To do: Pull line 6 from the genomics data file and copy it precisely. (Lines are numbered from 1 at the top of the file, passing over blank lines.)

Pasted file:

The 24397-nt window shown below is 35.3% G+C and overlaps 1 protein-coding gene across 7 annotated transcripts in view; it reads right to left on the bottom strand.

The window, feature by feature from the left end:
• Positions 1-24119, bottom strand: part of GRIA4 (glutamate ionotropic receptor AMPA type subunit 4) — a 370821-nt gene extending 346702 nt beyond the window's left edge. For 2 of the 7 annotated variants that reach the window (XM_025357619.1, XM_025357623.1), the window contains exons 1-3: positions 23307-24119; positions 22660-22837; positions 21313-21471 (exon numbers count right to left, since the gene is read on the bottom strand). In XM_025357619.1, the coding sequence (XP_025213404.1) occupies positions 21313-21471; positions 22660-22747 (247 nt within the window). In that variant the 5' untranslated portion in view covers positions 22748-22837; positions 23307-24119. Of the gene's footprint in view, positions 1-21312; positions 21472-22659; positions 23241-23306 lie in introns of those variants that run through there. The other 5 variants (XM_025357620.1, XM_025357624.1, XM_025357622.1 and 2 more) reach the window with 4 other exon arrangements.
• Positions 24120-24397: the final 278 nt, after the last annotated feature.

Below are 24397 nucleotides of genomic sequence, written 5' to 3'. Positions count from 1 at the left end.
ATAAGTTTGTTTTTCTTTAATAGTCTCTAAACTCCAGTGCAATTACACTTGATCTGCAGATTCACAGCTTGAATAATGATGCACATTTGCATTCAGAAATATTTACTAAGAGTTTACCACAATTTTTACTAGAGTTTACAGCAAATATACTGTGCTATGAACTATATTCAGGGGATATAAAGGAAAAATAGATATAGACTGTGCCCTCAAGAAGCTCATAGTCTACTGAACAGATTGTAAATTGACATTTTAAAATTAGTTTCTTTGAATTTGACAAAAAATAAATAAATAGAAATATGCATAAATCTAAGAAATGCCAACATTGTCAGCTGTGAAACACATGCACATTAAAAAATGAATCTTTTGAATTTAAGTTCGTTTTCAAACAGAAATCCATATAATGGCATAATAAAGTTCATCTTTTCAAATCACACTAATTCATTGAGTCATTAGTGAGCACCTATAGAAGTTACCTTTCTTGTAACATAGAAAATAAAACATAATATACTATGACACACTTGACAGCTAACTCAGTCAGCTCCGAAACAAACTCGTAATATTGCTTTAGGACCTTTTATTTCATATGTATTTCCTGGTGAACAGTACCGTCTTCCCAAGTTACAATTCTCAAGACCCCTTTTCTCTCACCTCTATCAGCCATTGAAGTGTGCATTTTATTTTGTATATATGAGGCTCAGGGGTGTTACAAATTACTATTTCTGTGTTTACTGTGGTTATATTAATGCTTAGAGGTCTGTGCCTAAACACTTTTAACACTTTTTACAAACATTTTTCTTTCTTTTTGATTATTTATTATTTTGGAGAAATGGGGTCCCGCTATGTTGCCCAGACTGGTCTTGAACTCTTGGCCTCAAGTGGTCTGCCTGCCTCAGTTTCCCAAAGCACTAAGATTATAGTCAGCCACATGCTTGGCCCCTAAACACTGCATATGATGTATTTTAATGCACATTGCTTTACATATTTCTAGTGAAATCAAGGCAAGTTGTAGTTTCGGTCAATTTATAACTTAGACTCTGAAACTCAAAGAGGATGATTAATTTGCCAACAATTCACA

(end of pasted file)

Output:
ATAAGTTTGTTTTTCTTTAATAGTCTCTAAACTCCAGTGCAATTACACTTGATCTGCAGATTCACAGCTTGAATAATGATGCACATTTGCATTCAGAAATATTTACTAAGAGTTTACCACAATTTTTACTAGAGTTTACAGCAAATATACTGTGCTATGAACTATATTCAGGGGATATAAAGGAAAAATAGATATAGACTGTGCCCTCAAGAAGCTCATAGTCTACTGAACAGATTGTAAATTGACATTTTAAAATTAGTTTCTTTGAATTTGACAAAAAATAAATAAATAGAAATATGCATAAATCTAAGAAATGCCAACATTGTCAGCTGTGAAACACATGCACATTAAAAAATGAATCTTTTGAATTTAAGTTCGTTTTCAAACAGAAATCCATATAATGGCATAATAAAGTTCATCTTTTCAAATCACACTAATTCATTGAGTCATTAGTGAGCACCTATAGAAGTTACCTTTCTTGTAACATAGAAAATAAAACATAATATACTATGACACACTTGACAGCTAACTCAGTCAGCTCCGAAACAAACTCGTAATATTGCTTTAGGACCTTTTATTTCATATGTATTTCCTGGTGAACAGTACCGTCTTCCCAAGTTACAATTCTCAAGACCCCTTTTCTCTCACCTCTATCAGCCATTGAAGTGTGCATTTTATTTTGTATATATGAGGCTCAGGGGTGTTACAAATTACTATTTCTGTGTTTACTGTGGTTATATTAATGCTTAGAGGTCTGTGCCTAAACACTTTTAACACTTTTTACAAACATTTTTCTTTCTTTTTGATTATTTATTATTTTGGAGAAATGGGGTCCCGCTATGTTGCCCAGACTGGTCTTGAACTCTTGGCCTCAAGTGGTCTGCCTGCCTCAGTTTCCCAAAGCACTAAGATTATAGTCAGCCACATGCTTGGCCCCTAAACACTGCATATGATGTATTTTAATGCACATTGCTTTACATATTTCTAGTGAAATCAAGGCAAGTTGTAGTTTCGGTCAATTTATAACTTAGACTCTGAAACTCAAAGAGGATGATTAATTTGCCAACAATTCACA